The concept of having genealogical standards has been extensively codified by the Board for Certification of Genealogists or BCG. A substantial portion of those standards deals with evidence evaluation. The latest edition of these standards is contained in the following book. (Firm), and D.C.) Board for Certification of Genealogists (Washington. Genealogy Standards, 2019.

You can also see links and articles about the standards on the BCG website. There are very specific standards for researching, documenting, writing, and educators.

Now, the issue of analyzing a historical (genealogically significant) document is fairly complicated. The information contained on the document or record may be correct or not. It is entirely up to the researcher to evaluate the information and then form an opinion about its veracity. It is fairly common to find contradictory information in different records or documents. Copying information from an inaccurate document,  a book or other derivative records may result in perpetuating false information. This series of posts will not answer every question but it will, hopefully, provide you with a lot of questions and increase your ability to form more educated conclusions about the available historical records and documents.

Stay tuned


  1. The information on the Familysearch family tree under What are reason statements in Family Tree? gives examples which include the statement: “provides evidence of “ When I work with anyone adding a source, I have them use this statement 95% of the time. Is this a good idea?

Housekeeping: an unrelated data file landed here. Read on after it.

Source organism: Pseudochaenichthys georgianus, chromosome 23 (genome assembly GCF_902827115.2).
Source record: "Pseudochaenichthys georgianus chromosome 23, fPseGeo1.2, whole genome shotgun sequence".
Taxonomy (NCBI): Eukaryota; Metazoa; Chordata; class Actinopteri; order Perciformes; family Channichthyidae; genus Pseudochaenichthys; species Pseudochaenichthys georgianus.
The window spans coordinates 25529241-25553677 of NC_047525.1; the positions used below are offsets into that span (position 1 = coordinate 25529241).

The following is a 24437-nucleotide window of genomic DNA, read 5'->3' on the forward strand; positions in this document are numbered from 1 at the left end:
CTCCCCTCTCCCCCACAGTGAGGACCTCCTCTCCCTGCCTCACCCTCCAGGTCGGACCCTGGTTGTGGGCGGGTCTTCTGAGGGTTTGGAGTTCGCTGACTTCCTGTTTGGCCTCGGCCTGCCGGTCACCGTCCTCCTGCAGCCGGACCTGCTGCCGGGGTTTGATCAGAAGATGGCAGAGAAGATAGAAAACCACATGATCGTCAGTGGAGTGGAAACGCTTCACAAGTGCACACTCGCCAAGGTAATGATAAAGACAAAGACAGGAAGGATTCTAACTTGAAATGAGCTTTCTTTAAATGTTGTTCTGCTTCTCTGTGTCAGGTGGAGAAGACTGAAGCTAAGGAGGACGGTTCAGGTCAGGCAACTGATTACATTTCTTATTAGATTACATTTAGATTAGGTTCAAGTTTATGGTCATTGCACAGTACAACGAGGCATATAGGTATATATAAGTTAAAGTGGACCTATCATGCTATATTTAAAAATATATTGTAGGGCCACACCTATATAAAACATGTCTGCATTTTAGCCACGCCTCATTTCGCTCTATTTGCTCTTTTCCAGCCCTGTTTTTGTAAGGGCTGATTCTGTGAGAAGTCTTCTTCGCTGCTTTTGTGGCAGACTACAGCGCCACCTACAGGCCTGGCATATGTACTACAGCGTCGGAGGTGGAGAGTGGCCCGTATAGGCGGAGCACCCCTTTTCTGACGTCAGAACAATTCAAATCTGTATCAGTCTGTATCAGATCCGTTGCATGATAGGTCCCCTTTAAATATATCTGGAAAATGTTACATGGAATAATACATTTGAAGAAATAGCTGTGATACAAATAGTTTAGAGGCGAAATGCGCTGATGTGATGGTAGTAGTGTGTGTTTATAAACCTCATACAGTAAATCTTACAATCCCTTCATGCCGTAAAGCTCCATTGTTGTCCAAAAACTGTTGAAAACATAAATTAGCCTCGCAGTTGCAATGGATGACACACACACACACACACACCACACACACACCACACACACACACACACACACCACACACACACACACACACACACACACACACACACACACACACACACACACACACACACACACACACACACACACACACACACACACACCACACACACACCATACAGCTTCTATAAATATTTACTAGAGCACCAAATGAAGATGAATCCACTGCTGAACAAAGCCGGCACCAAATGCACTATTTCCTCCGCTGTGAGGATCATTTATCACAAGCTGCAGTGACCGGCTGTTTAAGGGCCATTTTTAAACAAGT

(If the source refers to themselves or a currently living person, or they are adding a deceased person (after doing a find) and they have intimate knowledge of that person, I have them put “personal knowledge “ until a source can be added to verify the information.

    I would like to know your thoughts on that.

    1. Adding a source is an opportunity to tell the rest of us where you got the information. If the information came from personal contact then that is the source. However, I suspect that using the tem "Personal Contact" is a bit of an excuse not to provided some more substantial information in the form of documents, histories, photos, etc. Thanks for your comment.

  2. I will work harder at this for myself and also for those I assist. I am not a great genealogist by any means at all, but when I do my own work or help others, I want the information to be as accurate and correct as possible. Thank you.

  3. How can I refine “personal knowledge/contact? For a family member or for yourself?

    1. I think you hit on a really good topic for a blog post. I will work on this one shortly. But the short answer is do you have your own birth certificate? Do you have a marriage certificate for a family member? Many living people are online in FamilySearch and on MyHeritage with documentation from City Directories and other sources. You just add what you can. I you were living in Africa and your only genealogy was oral history, that would be your source.

  4. Hello James,
    I have come upon mountains of death certificates, marriages certificates, histories, etc., belonging to my family for generations. I have put all of that on Thumb-drives and have distributed those to many families. I want to put it all in my Familysearch account under my name. I’m weak in adding documents to Familysearch. Is there a detailed, easy to understand Video in how to best handle putting mountains of documents in Familysearch?

    1. Thanks for the comment, I have sent you some information separately. The best organized instructions about FamilySearch Memories are on The Family History Guide.